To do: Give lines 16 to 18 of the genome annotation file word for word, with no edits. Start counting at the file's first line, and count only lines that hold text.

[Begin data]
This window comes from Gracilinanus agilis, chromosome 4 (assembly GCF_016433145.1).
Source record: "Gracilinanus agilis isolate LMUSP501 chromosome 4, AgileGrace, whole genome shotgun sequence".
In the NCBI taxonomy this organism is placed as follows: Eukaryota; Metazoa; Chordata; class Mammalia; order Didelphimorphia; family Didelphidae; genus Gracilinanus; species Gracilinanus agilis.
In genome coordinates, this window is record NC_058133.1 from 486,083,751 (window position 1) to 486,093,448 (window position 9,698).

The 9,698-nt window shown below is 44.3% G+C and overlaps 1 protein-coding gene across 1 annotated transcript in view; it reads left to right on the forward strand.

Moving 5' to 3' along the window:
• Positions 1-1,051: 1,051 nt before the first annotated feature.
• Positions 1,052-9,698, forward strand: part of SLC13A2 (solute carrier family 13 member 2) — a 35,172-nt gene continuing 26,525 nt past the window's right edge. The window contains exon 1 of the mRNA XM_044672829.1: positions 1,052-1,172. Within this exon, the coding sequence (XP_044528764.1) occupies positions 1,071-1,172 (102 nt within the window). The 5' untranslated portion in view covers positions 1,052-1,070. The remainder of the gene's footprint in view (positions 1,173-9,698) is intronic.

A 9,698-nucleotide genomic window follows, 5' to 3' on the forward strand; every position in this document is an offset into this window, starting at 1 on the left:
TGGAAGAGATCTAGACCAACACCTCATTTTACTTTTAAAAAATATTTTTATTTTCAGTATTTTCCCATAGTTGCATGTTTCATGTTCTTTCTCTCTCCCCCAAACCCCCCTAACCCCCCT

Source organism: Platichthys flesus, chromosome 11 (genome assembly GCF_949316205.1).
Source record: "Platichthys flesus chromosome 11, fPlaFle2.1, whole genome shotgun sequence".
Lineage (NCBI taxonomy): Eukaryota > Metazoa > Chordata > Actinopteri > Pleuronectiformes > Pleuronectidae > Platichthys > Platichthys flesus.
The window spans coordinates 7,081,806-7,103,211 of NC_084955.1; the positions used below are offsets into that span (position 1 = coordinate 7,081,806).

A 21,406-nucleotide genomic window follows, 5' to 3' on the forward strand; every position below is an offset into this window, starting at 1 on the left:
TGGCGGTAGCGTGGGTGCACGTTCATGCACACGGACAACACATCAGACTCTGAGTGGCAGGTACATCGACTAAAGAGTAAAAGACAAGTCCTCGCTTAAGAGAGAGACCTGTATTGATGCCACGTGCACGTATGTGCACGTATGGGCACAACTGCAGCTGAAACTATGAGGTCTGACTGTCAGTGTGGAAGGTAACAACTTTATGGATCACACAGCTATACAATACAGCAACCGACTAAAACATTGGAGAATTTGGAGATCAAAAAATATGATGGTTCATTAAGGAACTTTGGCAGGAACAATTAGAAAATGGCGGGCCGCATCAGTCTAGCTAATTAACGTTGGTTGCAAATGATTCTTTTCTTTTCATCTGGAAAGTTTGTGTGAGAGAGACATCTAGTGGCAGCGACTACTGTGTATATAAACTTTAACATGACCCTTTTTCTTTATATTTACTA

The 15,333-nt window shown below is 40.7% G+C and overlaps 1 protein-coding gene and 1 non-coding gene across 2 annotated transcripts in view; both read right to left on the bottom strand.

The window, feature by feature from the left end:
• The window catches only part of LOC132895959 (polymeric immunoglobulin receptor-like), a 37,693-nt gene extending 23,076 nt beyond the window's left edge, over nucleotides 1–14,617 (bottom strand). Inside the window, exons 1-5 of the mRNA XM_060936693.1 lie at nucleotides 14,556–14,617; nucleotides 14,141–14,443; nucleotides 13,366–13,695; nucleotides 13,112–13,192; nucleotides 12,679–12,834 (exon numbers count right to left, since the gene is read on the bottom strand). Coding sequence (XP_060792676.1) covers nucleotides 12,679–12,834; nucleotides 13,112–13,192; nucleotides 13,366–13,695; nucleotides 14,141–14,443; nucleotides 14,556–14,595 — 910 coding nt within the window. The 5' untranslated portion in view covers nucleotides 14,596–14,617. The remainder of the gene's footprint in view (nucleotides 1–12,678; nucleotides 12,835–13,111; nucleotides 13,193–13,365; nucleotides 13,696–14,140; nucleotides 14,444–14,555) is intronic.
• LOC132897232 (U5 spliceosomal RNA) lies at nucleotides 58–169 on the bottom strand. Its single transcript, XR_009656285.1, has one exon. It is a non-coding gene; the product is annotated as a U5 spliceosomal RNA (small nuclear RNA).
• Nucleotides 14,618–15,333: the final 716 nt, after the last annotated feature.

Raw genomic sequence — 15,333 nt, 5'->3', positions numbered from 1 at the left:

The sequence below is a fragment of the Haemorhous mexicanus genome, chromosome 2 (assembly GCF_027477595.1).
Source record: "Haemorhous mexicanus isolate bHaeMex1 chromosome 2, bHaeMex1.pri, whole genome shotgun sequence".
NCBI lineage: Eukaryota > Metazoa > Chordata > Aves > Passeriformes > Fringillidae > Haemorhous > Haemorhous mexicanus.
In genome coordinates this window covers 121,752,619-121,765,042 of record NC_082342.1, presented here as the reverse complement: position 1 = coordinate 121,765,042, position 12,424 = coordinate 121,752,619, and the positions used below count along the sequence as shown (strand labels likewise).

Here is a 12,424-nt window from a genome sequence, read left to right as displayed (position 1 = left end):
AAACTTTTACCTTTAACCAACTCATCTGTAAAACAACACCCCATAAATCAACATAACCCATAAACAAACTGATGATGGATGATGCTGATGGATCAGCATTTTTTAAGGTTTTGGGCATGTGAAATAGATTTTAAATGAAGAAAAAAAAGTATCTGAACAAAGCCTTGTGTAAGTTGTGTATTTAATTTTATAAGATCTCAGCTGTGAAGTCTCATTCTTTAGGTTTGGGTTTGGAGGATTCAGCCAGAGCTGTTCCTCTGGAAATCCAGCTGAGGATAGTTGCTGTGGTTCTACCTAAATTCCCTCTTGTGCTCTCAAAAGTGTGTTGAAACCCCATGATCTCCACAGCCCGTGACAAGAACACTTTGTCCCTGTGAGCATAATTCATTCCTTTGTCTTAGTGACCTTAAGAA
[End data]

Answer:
TGGCGGTAGCGTGGGTGCACGTTCATGCACACGGACAACACATCAGACTCTGAGTGGCAGGTACATCGACTAAAGAGTAAAAGACAAGTCCTCGCTTAAGAGAGAGACCTGTATTGATGCCACGTGCACGTATGTGCACGTATGGGCACAACTGCAGCTGAAACTATGAGGTCTGACTGTCAGTGTGGAAGGTAACAACTTTATGGATCACACAGCTATACAATACAGCAACCGACTAAAACATTGGAGAATTTGGAGATCAAAAAATATGATGGTTCATTAAGGAACTTTGGCAGGAACAATTAGAAAATGGCGGGCCGCATCAGTCTAGCTAATTAACGTTGGTTGCAAATGATTCTTTTCTTTTCATCTGGAAAGTTTGTGTGAGAGAGACATCTAGTGGCAGCGACTACTGTGTATATAAACTTTAACATGACCCTTTTTCTTTATATTTACTA

The 15,333-nt window shown below is 40.7% G+C and overlaps 1 protein-coding gene and 1 non-coding gene across 2 annotated transcripts in view; both read right to left on the bottom strand.

The window, feature by feature from the left end: